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EPA finalizes strong carbon pollution standards for existing coal- and new gas-fired power plants

April 25, 2024 Work Area: Power Plants

WASHINGTON – Today, the U.S. Environmental Protection Agency (EPA) finalized stringent carbon pollution emission guidelines for existing coal-fired and performance standards for new gas-fired power plants.  

“EPA’s final rule is a significant milestone in reducing power sector carbon pollution,” said Conrad Schneider, Senior Director at Clean Air Task Force (CATF). “Now, instead of unchecked emissions, power plants covered by the rule will have to meet tight limits based on what pollution control technology has made possible. CATF applauds EPA for advancing decarbonization of the power fleet through this rulemaking.” 

Today’s final rule sets carbon emission levels based on what is achievable through application of carbon capture and sequestration for new baseload gas-fired plants and for existing coal-fired power plants that will continue to operate for the longest time horizon. For other subcategories, emission limits are based on operating efficiency or fuel types. The final rule includes several changes recommended by CATF, including lowering the capacity factor for covered baseload new-fired gas plants and moving up the operating date cutoff for coal plants covered by the most stringent standards.  

“Application of carbon capture and sequestration is a highly effective way to reduce carbon emissions for these power plants while providing subsequent public health benefits,” said John Thompson, Technology and Markets Director at CATF. “Post-combustion capture, sequestration, and storage is adequately demonstrated and cost reasonable on coal and gas-fired power plants. EPA correctly selected it to form the basis of emissions limits.”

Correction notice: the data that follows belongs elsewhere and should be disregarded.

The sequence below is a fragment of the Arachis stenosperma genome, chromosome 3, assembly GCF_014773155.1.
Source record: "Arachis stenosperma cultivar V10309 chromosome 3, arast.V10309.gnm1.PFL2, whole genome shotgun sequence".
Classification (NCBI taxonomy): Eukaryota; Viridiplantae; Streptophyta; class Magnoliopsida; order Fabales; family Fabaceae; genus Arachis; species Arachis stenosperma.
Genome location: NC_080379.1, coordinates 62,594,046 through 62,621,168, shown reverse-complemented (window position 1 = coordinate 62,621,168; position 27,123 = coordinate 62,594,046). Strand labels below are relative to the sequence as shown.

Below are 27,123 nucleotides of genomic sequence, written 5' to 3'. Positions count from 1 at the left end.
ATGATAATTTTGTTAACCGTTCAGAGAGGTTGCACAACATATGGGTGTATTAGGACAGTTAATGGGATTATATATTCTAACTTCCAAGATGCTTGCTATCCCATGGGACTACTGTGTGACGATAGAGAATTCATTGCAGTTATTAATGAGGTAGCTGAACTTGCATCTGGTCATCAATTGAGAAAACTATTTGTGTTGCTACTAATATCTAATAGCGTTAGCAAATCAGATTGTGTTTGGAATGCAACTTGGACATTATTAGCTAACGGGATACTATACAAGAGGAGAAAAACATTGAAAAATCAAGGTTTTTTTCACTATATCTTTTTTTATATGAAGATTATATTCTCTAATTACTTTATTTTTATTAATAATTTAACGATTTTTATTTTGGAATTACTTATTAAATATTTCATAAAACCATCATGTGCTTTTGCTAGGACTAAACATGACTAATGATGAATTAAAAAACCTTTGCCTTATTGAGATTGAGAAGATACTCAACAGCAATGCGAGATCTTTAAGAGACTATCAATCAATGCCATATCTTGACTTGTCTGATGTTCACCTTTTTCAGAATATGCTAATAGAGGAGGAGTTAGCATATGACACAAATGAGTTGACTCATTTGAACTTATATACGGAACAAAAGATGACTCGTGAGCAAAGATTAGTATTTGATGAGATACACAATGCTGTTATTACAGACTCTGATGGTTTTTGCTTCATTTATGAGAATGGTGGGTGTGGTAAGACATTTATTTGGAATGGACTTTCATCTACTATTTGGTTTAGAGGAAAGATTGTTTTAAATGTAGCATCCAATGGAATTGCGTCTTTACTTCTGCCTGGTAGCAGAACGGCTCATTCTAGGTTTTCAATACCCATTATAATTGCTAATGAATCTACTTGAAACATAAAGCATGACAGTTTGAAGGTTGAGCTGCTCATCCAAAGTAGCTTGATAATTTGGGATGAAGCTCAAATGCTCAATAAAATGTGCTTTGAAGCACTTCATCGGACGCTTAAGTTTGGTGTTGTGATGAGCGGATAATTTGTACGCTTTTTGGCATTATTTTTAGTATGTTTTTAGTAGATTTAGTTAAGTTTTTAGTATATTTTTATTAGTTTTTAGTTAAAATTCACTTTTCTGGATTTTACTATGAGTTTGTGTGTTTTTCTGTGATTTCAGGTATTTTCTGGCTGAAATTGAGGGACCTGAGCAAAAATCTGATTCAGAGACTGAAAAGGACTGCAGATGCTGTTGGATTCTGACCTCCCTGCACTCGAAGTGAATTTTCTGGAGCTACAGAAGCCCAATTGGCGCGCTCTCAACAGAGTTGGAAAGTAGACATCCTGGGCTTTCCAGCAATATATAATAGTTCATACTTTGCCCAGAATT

The rule carries out the EPA’s obligation under the Clean Air Act to determine the best system of emission reduction for carbon pollution that is adequately demonstrated, considering costs and non-air pollution, and environmental impacts. The agency sets pollution control limits based on application of that system, but states and individual power plants choose how to comply with those limits – not necessarily by using the system identified by EPA. However, unlike the proposal EPA issued last May, this final rule does not cover existing gas-fired power plants. EPA recently announced its intent to “expeditiously” propose emissions guidelines that will cover more of these sources as well as complementary rules covering other pollutants from these plants. 

“The Supreme Court told EPA to look at traditional, at-the-source pollution control measures for carbon emissions, and that’s exactly what the agency did,” said Frank Sturges, Attorney at CATF. “Today’s final rule is built on a strong legal foundation and a robust technical record. It will deliver meaningful carbon pollution reductions while maintaining reliability of the electric system, which is good for the climate and good for consumers. CATF will vigorously defend this rule against any court challenges and work with states on implementation. But there’s still more to be done to clean up emissions from existing gas-fired sources, which make up a significant – and growing – portion of greenhouse gas emissions in the sector. We will continue to hold EPA to its commitment to expeditiously and comprehensively address the remainder of the power fleet.” 

Contact presse

Samantha Sadowski, directrice des communications, États-Unis,, +1 202-440-1717

À propos de Clean Air Task Force 

Clean Air Task Force (CATF) is a global nonprofit organization working to safeguard against the worst impacts of climate change by catalyzing the rapid development and deployment of low-carbon energy and other climate-protecting technologies. With more than 25 years of internationally recognized expertise on climate policy and a fierce commitment to exploring all potential solutions, CATF is a pragmatic, non-ideological advocacy group with the bold ideas needed to address climate change. CATF has offices in Boston, Washington D.C., and Brussels, with staff working virtually around the world. Visit and follow @cleanaircatf. 

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